Then, carefully remove the bread loaves from each pan and allow them to cool on a cooling rack until fully cooled (at least 30 minutes).
Oatmeal & Molasses Brown Bread
This old-fashioned brown bread recipe is sweet, hearty, and full of molasses flavor — just like the one mom or grandma used to make!
- 1 cup oats (rolled or large flake)
- 2 ½ tsp kosher salt (I use Diamond Crystal)
- 1 ½ cup hot water
- 1 cup fancy molasses
- 4 Tbsp unsalted butter, melted (plus more for greasing)
- 2 tsp sugar
- 4 ½ tsp (2 packages) dry active yeast
- ⅔ cup warm water
- 7 ½ cup all-purpose flour (spooned and leveled)
- In a large bowl, combine oats, salt, hot water, molasses, and melted butter. Stir and set aside.1 cup oats1 ½ cup hot water2 ½ tsp kosher salt1 cup fancy molasses4 Tbsp unsalted butter, melted
- In a small bowl, mix sugar, yeast, and warm water until dissolved. Set aside for 5 minutes (yeast should begin to foam).2 tsp sugar⅔ cup warm water4 ½ tsp (2 packages) dry active yeast
- In a large bowl, measure out flour (by spooning the flour into a measuring cup and then leveling it off with the back of a knife).7 ½ cup all-purpose flour
- In the bowl of a stand mixer fitted with the dough hook attachment, pour in oat/molasses mixture.
- With the mixer on low speed, slowly add in half of the flour until well combined, scraping down the sides of the bowl as necessary.
- With the mixer still on low speed, add in yeast mixture, scraping down the sides of the bowl as necessary.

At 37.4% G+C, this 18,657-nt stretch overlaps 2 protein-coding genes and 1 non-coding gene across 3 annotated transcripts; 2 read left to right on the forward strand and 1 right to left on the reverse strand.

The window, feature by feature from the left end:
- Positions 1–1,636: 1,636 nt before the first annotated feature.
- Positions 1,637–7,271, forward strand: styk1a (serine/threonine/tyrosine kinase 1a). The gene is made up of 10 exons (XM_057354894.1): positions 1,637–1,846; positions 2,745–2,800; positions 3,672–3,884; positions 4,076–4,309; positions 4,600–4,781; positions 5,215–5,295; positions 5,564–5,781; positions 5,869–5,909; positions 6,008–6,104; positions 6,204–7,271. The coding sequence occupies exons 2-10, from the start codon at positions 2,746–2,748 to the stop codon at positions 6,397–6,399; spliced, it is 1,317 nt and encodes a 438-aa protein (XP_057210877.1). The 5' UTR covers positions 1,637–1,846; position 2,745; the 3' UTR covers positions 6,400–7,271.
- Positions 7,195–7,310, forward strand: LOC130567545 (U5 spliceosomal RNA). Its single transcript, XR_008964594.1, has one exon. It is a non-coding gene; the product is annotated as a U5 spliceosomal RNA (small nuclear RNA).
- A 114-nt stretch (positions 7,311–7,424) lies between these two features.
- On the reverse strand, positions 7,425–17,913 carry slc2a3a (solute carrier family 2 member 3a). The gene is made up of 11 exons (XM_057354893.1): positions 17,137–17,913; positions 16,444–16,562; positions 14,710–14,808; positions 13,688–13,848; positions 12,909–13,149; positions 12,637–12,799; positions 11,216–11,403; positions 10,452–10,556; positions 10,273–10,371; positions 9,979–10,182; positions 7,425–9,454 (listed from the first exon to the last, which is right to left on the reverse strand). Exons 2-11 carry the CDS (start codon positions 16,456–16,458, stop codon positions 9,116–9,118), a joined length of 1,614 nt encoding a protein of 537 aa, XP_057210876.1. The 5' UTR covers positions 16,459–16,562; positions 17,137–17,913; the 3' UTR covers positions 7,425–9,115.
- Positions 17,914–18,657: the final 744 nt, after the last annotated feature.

- With the mixer still on low speed, slowly add in remaining flour, a bit at a time, scraping down the sides of the bowl as necessary. When the dough comes together, turn the mixer to high speed and knead for 2 to 3 minutes.
- Pour dough onto a lightly floured surface and knead, by hand, until dough is smooth and elastic (about 1 to 2 minutes). Shape the dough into a round mass and place into a lightly buttered bowl.
- Loosely cover bowl with plastic wrap and set in a warm place. Allow to rise until doubled in volume (about 60 to 90 minutes).
- Meanwhile, grease two loaf pans with melted butter and set aside.
- Pour dough onto a lightly floured surface and knead, by hand, two to three times to deflate and remove any air bubbles.
- Cut the dough in half and form into two loaves, folding dough into oval shape and pinching seams together. Place each loaf into a greased loaf pan, seam side down.
- Loosely cover each loaf with plastic wrap and set in a warm place. Allow to rise again until the loaves rise about an inch higher than the edges of the pans (about 60 to 90 minutes more).
- Meanwhile, preheat oven to 375℉.
- Bake loaves in the centre of the oven for 30 to 35 minutes.
- Remove from oven, and allow bread to cool 10 minutes in the pans. Carefully remove the loaves in the pans and set on a cooling rack. Allow to cool fully (at least 30 minutes).
- Despite how tempting it is, I recommend letting the bread cool completely before cutting into it, otherwise it can collapse and lead to a gummy texture.
- I use active dry yeast for this recipe — which calls for two risings — because I find it gives the bread the best flavor. You can certainly use quick/rapid rise yeast (and only allow for one rising), but just make sure to follow the instructions on the yeast packet.
- You can also use this recipe to make dinner rolls (instead of two loaves). Just keep an eye on them in the oven and adjust the baking time accordingly.